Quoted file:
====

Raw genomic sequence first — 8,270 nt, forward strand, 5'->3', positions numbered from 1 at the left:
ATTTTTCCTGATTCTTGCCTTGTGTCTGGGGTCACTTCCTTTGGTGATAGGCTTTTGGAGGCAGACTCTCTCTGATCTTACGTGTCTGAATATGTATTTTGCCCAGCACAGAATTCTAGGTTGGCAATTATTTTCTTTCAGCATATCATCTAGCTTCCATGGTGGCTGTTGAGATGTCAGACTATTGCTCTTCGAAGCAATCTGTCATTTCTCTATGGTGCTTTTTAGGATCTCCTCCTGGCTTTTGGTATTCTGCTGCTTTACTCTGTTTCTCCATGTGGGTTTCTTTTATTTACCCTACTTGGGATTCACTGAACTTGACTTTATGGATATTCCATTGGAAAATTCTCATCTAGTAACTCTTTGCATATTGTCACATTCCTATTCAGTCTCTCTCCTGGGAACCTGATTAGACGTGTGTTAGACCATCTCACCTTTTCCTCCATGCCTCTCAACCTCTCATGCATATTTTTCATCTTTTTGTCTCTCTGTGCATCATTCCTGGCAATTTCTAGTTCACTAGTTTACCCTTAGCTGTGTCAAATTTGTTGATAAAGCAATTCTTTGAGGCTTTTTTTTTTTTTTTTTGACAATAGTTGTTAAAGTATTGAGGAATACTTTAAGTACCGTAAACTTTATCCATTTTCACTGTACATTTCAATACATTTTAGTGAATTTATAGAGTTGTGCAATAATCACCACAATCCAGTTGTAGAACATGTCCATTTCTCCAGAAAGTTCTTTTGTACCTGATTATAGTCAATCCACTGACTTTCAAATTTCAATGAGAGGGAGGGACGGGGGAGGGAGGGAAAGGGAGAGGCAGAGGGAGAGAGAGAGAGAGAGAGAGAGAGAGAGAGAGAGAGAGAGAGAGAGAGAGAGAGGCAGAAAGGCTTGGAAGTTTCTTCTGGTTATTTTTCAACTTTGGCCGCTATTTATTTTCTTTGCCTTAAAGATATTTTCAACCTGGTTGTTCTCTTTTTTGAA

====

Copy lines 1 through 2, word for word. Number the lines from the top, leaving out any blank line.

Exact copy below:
Raw genomic sequence first — 8,270 nt, forward strand, 5'->3', positions numbered from 1 at the left:
ATTTTTCCTGATTCTTGCCTTGTGTCTGGGGTCACTTCCTTTGGTGATAGGCTTTTGGAGGCAGACTCTCTCTGATCTTACGTGTCTGAATATGTATTTTGCCCAGCACAGAATTCTAGGTTGGCAATTATTTTCTTTCAGCATATCATCTAGCTTCCATGGTGGCTGTTGAGATGTCAGACTATTGCTCTTCGAAGCAATCTGTCATTTCTCTATGGTGCTTTTTAGGATCTCCTCCTGGCTTTTGGTATTCTGCTGCTTTACTCTGTTTCTCCATGTGGGTTTCTTTTATTTACCCTACTTGGGATTCACTGAACTTGACTTTATGGATATTCCATTGGAAAATTCTCATCTAGTAACTCTTTGCATATTGTCACATTCCTATTCAGTCTCTCTCCTGGGAACCTGATTAGACGTGTGTTAGACCATCTCACCTTTTCCTCCATGCCTCTCAACCTCTCATGCATATTTTTCATCTTTTTGTCTCTCTGTGCATCATTCCTGGCAATTTCTAGTTCACTAGTTTACCCTTAGCTGTGTCAAATTTGTTGATAAAGCAATTCTTTGAGGCTTTTTTTTTTTTTTTTTGACAATAGTTGTTAAAGTATTGAGGAATACTTTAAGTACCGTAAACTTTATCCATTTTCACTGTACATTTCAATACATTTTAGTGAATTTATAGAGTTGTGCAATAATCACCACAATCCAGTTGTAGAACATGTCCATTTCTCCAGAAAGTTCTTTTGTACCTGATTATAGTCAATCCACTGACTTTCAAATTTCAATGAGAGGGAGGGACGGGGGAGGGAGGGAAAGGGAGAGGCAGAGGGAGAGAGAGAGAGAGAGAGAGAGAGAGAGAGAGAGAGAGAGAGAGAGAGAGAGAGGCAGAAAGGCTTGGAAGTTTCTTCTGGTTATTTTTCAACTTTGGCCGCTATTTATTTTCTTTGCCTTAAAGATATTTTCAACCTGGTTGTTCTCTTTTTTGAA